Daily Reflection
of Creighton University's Online Ministries
May 27th, 2012

Larry Gillick, S.J.

Deglman Center for Ignatian Spirituality
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Pentecost Sunday
[63] Acts 2:1-11
Psalm 104:1+24, 29b-30, 31+34
Galations 5:16-25 (Year B) or 1 Cor 12:3b-7, 12-13
 John 15:26-27, 16:12-15 (Year B) or John 20:19-23

Reflexiones Dominicales en español.
Escrito por el Padre Larry Gillick,
de la Compañía de Jesús.

Un nuevo sitio web aquí.


All fruitful relationships begin within mystery and continue there even though there are continued gestures of self-revelation.

It is an affirming compliment for you to say to a spouse, community member or close friend that you cannot figure them out, they are a mystery. When we figure something out, like a Rubik’s Cube, we put them aside; solving is the beginning of being bored.

People who are in love want to know about their beloved and, thank God, there is always more to know and this forms the foundation for the continuing of the love relationship. If we know all there is to know about an object like a watch or even a computer, then we can more easily control the object. Persons are not objects and are not to be controlled.

The perfect love relationship is that between God, the Lover, and ourselves as the beloved. Both of us, God and we, are mysteries even though God, the Divine Initiator, has been in the process of revealing for millennia. We have spent years revealing ourselves to others and to ourselves and yet we do humbly admit that we cannot figure out our mysterious selves either.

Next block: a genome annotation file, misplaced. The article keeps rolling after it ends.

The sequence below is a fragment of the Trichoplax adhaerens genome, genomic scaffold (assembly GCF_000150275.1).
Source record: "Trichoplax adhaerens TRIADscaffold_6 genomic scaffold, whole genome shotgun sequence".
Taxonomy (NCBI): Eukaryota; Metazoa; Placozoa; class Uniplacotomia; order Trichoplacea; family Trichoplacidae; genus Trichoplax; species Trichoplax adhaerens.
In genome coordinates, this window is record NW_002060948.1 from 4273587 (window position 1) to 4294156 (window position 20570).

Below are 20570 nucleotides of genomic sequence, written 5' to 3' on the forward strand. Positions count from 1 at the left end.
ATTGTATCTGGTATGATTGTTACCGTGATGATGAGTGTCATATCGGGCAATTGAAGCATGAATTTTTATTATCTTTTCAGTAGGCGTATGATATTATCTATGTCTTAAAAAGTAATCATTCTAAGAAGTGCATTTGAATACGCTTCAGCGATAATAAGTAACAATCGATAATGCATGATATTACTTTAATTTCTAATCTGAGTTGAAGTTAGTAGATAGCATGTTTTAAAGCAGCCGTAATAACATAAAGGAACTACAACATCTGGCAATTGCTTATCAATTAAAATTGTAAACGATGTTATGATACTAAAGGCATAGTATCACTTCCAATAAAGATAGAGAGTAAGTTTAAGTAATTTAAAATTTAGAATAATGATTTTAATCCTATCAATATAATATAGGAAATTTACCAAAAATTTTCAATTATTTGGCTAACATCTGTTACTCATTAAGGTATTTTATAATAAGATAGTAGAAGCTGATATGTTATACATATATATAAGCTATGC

We would love to figure God out and not to really love God, but rather know how to work God as an object to be controlled. We are not objects for God to control either, but we, both together, are in this relationship called life.


There is quite a bit of serious sitting around in the First Reading and Gospel for today’s celebration of Pentecost. We hear of the gathering in Jerusalem for the feast of Weeks or the celebration of the first cuttings of the grain harvest. It was the second of the three major feasts in the religious tradition of Israel. The first was the Feast of Unleavened Bread, or Passover. The third was the Feast of Tents or Booths, celebrating the harvestings of grapes and olives.

Pentecost is actually the Greek name for “fifty days” or seven weeks, hence the name of the feast has been called the “Feast of Weeks.” It was a communal celebration of God’s abundant fidelity to the Jews in the giving of the land and its fertility. They were gathered to give thanks and have a share in the crops.

What we hear from the Acts of the Apostles is the account of the same fidelity of God to bring about a new crop and a new sense of the whole earth’s being a blessing place.

With the coming of the Holy Spirit there was to be no more serious sitting around. There was a kind of interior fire lit which had to be spread. People from various distant regions came, heard and were invited to listen and then return with that fire and that Spirit.